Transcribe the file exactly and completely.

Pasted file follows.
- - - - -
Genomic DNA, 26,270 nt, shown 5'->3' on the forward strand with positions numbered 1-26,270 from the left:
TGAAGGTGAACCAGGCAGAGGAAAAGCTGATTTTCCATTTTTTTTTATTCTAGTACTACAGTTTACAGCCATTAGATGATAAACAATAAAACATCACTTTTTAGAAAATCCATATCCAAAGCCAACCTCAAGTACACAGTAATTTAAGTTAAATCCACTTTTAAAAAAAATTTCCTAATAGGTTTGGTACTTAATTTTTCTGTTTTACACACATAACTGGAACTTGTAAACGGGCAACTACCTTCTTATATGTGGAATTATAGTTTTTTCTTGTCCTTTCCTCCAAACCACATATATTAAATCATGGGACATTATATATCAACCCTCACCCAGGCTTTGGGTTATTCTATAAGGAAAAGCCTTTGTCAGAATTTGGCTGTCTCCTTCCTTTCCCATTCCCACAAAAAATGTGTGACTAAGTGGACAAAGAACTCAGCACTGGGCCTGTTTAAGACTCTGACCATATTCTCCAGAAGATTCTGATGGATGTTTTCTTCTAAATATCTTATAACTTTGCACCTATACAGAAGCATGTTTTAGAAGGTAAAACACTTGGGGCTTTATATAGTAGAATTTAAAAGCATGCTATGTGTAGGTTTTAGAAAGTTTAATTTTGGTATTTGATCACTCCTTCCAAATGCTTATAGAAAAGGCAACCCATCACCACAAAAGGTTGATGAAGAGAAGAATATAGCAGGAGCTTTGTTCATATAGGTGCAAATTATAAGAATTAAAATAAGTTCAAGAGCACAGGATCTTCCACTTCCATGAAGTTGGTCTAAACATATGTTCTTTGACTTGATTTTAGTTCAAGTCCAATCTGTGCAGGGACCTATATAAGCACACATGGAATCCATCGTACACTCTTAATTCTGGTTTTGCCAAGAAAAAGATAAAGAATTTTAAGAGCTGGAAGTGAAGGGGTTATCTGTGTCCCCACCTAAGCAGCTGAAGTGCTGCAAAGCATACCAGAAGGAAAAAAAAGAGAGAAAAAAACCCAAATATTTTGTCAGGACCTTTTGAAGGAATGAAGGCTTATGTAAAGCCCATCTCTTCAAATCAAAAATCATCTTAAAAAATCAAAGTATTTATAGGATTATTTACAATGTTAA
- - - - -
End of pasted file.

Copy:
Genomic DNA, 26,270 nt, shown 5'->3' on the forward strand with positions numbered 1-26,270 from the left:
TGAAGGTGAACCAGGCAGAGGAAAAGCTGATTTTCCATTTTTTTTTATTCTAGTACTACAGTTTACAGCCATTAGATGATAAACAATAAAACATCACTTTTTAGAAAATCCATATCCAAAGCCAACCTCAAGTACACAGTAATTTAAGTTAAATCCACTTTTAAAAAAAATTTCCTAATAGGTTTGGTACTTAATTTTTCTGTTTTACACACATAACTGGAACTTGTAAACGGGCAACTACCTTCTTATATGTGGAATTATAGTTTTTTCTTGTCCTTTCCTCCAAACCACATATATTAAATCATGGGACATTATATATCAACCCTCACCCAGGCTTTGGGTTATTCTATAAGGAAAAGCCTTTGTCAGAATTTGGCTGTCTCCTTCCTTTCCCATTCCCACAAAAAATGTGTGACTAAGTGGACAAAGAACTCAGCACTGGGCCTGTTTAAGACTCTGACCATATTCTCCAGAAGATTCTGATGGATGTTTTCTTCTAAATATCTTATAACTTTGCACCTATACAGAAGCATGTTTTAGAAGGTAAAACACTTGGGGCTTTATATAGTAGAATTTAAAAGCATGCTATGTGTAGGTTTTAGAAAGTTTAATTTTGGTATTTGATCACTCCTTCCAAATGCTTATAGAAAAGGCAACCCATCACCACAAAAGGTTGATGAAGAGAAGAATATAGCAGGAGCTTTGTTCATATAGGTGCAAATTATAAGAATTAAAATAAGTTCAAGAGCACAGGATCTTCCACTTCCATGAAGTTGGTCTAAACATATGTTCTTTGACTTGATTTTAGTTCAAGTCCAATCTGTGCAGGGACCTATATAAGCACACATGGAATCCATCGTACACTCTTAATTCTGGTTTTGCCAAGAAAAAGATAAAGAATTTTAAGAGCTGGAAGTGAAGGGGTTATCTGTGTCCCCACCTAAGCAGCTGAAGTGCTGCAAAGCATACCAGAAGGAAAAAAAAGAGAGAAAAAAACCCAAATATTTTGTCAGGACCTTTTGAAGGAATGAAGGCTTATGTAAAGCCCATCTCTTCAAATCAAAAATCATCTTAAAAAATCAAAGTATTTATAGGATTATTTACAATGTTAA